Are Claims in Class Action Lawsuits Unethical If Claimant Suffered No Damages?

Class action lawsuits affect all industries — including airlines, the receiving of calls as the result of telemarketing of cruise companies, and other aspects of travel. They are usually formed when a person believes that he or she has been wronged by a company; and attorneys find that other consumers underwent a similar experience. In a class action lawsuit, one of the parties is a group of people who are represented collectively by a member of that group…

Are Claims in Class Action Lawsuits Unethical If Claimant Suffered No Damages?

…but what happens more often than not when the defendant — which is typically a large multinational corporation — agrees to settle the class action lawsuit, the group of people are usually awarded minimal compensation. The defendant may settle despite not admitting to any wrongdoing, as legal challenges can be costly — even if the defendant did nothing wrong — and are usually less expensive to simply settle…

…and although that compensation may be in the form of a coupon worth a few dollars or a cheap replacement part, that could still potentially cost the defendant millions of dollars.

This is where the question of ethics comes in: if someone decides to participate in claiming compensation from the settlement of a lawsuit despite not having suffered any damages, is that action unethical?

For numerous class action lawsuits, that conundrum is not an issue, as proof of damages may be required — but plenty of class action lawsuits simply rely on the good faith of people abiding by the honor system.

A Whopper of a Story

Burger King Whopper

Photograph ©2017 by Brian Cohen.

On Thursday, July 27, 2017, I personally tested the claim of Koleta Anderson, who used a coupon at three different Burger King restaurants — one each in Virginia, Maryland and the District of Columbia — on three different days to purchase one Croissan’wich and get another for free. The alleged result was that she paid up to $3.51 more for the Croissan’wich with the coupon than when she bought one without the coupon — but the Croissan’wich purchased with the coupon was never the same price as the one purchased without the coupon…

…but the only result I experienced was that a Whopper sandwich increased in price — which, of course, Burger King is entitled to do — as well as consume two substandard sandwiches which I would have rather not eaten. I had not experienced any inexplicable discrepancy in price.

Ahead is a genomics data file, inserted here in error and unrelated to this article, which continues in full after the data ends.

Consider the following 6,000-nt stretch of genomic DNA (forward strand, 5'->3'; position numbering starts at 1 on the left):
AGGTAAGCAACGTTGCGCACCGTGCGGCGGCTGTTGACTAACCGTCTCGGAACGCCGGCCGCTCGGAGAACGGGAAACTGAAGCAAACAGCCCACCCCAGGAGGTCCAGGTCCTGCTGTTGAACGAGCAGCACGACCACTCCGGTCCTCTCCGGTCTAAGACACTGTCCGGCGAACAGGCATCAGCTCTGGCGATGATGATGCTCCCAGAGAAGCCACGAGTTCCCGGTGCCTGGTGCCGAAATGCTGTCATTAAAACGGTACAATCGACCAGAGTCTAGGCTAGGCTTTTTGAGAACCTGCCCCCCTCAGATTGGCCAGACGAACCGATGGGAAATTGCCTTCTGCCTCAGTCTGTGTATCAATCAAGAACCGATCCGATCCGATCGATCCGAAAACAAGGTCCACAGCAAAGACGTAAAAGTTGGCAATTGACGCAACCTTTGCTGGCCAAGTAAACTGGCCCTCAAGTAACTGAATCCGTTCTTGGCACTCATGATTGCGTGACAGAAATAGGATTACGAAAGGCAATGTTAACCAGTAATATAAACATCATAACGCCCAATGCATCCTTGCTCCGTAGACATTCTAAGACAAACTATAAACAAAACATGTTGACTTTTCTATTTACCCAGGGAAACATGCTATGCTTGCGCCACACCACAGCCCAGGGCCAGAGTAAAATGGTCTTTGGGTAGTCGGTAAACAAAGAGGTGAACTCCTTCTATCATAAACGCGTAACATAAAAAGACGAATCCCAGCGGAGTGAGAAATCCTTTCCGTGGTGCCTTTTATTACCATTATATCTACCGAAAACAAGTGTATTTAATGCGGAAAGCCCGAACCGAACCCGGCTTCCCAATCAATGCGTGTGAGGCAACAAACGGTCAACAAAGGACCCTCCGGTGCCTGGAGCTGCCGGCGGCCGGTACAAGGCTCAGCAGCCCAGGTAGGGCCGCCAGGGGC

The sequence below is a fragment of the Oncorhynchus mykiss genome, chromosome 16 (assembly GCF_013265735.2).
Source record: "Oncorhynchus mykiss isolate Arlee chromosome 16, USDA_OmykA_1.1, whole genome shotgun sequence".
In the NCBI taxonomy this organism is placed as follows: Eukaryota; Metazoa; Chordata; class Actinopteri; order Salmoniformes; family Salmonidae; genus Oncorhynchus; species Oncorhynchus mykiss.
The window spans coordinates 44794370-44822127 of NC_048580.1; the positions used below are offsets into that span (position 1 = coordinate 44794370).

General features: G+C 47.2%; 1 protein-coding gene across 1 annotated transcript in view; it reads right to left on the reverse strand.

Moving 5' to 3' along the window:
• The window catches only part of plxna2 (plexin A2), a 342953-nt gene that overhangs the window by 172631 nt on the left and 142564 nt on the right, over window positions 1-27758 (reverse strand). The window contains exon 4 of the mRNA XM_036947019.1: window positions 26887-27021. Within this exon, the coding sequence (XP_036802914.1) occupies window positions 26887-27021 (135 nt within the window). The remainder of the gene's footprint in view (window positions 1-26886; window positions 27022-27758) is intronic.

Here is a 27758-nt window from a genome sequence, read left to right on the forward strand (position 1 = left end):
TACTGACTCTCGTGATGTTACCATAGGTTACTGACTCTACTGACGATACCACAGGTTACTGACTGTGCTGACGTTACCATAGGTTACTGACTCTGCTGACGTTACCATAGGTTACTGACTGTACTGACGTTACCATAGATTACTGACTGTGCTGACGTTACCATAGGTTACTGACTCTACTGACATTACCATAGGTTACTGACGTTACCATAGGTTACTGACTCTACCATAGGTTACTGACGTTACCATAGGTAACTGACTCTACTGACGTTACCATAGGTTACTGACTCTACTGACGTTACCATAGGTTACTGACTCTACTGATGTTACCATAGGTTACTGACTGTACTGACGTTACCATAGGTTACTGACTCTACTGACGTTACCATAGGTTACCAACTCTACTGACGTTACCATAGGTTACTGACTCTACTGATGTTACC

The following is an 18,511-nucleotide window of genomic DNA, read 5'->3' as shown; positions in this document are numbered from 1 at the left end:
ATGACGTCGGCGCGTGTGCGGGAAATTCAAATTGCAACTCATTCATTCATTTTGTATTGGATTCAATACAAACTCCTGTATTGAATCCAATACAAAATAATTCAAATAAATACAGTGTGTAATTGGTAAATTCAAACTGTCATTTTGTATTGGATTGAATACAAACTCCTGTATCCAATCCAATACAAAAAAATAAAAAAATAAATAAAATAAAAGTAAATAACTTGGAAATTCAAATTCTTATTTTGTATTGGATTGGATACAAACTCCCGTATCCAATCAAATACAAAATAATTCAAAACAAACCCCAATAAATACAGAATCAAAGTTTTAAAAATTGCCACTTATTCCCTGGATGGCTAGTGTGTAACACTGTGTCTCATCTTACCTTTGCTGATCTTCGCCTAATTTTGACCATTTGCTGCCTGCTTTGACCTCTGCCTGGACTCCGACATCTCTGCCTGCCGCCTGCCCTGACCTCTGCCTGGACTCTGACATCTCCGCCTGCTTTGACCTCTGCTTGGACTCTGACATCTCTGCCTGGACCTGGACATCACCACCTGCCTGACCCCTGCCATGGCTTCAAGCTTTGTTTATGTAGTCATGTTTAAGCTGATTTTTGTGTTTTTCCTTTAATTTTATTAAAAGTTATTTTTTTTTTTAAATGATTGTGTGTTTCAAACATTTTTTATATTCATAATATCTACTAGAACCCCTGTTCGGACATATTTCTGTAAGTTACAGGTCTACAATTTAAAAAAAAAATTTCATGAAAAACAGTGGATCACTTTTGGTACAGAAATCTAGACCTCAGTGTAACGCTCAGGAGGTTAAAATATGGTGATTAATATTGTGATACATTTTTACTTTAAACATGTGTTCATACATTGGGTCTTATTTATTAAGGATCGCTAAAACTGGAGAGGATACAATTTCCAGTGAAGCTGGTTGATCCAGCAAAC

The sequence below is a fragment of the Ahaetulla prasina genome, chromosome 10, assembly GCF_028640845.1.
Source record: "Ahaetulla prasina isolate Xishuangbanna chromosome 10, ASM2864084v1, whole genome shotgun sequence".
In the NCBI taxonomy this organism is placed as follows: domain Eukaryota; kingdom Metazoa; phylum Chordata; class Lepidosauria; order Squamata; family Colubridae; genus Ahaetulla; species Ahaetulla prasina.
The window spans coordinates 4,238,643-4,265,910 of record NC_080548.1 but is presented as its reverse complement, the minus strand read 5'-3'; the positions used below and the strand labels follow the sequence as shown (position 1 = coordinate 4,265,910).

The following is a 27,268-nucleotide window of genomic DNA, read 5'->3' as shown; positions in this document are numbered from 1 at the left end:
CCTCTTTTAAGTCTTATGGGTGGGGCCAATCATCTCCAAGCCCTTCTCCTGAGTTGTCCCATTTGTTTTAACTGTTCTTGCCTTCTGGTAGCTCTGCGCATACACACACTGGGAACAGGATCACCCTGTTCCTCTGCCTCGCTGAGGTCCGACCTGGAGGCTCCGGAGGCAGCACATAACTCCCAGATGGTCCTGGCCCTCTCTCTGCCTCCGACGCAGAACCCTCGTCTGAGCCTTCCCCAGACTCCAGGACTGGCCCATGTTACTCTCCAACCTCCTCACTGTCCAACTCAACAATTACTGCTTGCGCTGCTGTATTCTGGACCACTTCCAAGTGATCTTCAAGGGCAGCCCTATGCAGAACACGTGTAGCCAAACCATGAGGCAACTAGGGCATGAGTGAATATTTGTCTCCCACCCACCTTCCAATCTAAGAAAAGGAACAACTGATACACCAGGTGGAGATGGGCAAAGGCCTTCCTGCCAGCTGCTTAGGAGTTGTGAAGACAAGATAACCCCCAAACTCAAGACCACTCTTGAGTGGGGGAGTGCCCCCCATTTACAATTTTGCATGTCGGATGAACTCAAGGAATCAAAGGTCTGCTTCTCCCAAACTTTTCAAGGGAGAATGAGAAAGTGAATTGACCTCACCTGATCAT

The class action lawsuit was settled a few months later. “Burger King customers who bought Croissan’wiches using a buy one, get one free coupon could get $5 in cash or a $2 gift card from a recent class action settlement”, according to this article written by Paul Tassin for Top Class Actions. “Class members who submit receipts that show they made a qualifying Croissan’wich purchase using a buy one, get one free coupon can receive a $5 payment for each qualifying receipt. Class Members who do not provide qualifying receipts can receive a single $2 Burger King gift card.”

The deadline for filing a claim has since expired back in January of this year; but anyone without proof of damages could theoretically have filed a claim and received a gift card worth two dollars for use at a Burger King restaurant.

Not On the “Up & Up”

“If you bought Up & Up Flushable Wipes between April 18, 2010 and October 31, 2014 you can fill out the short claim above to get up to a $27 Target Gift card or 20 packs of wipes”, according to this article written by JJ Eleff of Dan’s Deals pertaining to a more recent class action settlement whose deadline for claims of damages is Friday, September 7, 2018.

Although you do not need to prove that you purchased the wipes during the eligible period of time, you do need to certify that you have indeed bought them…

…but who is going to spend the time, money and effort to disprove your certification for compensation in the form of a gift card worth a mere $1.35 — or even if what Daniel Eleff and JJ Eleff would likely call a chazer who decides to go for as much as he or she can get out of this settlement without proof of damages?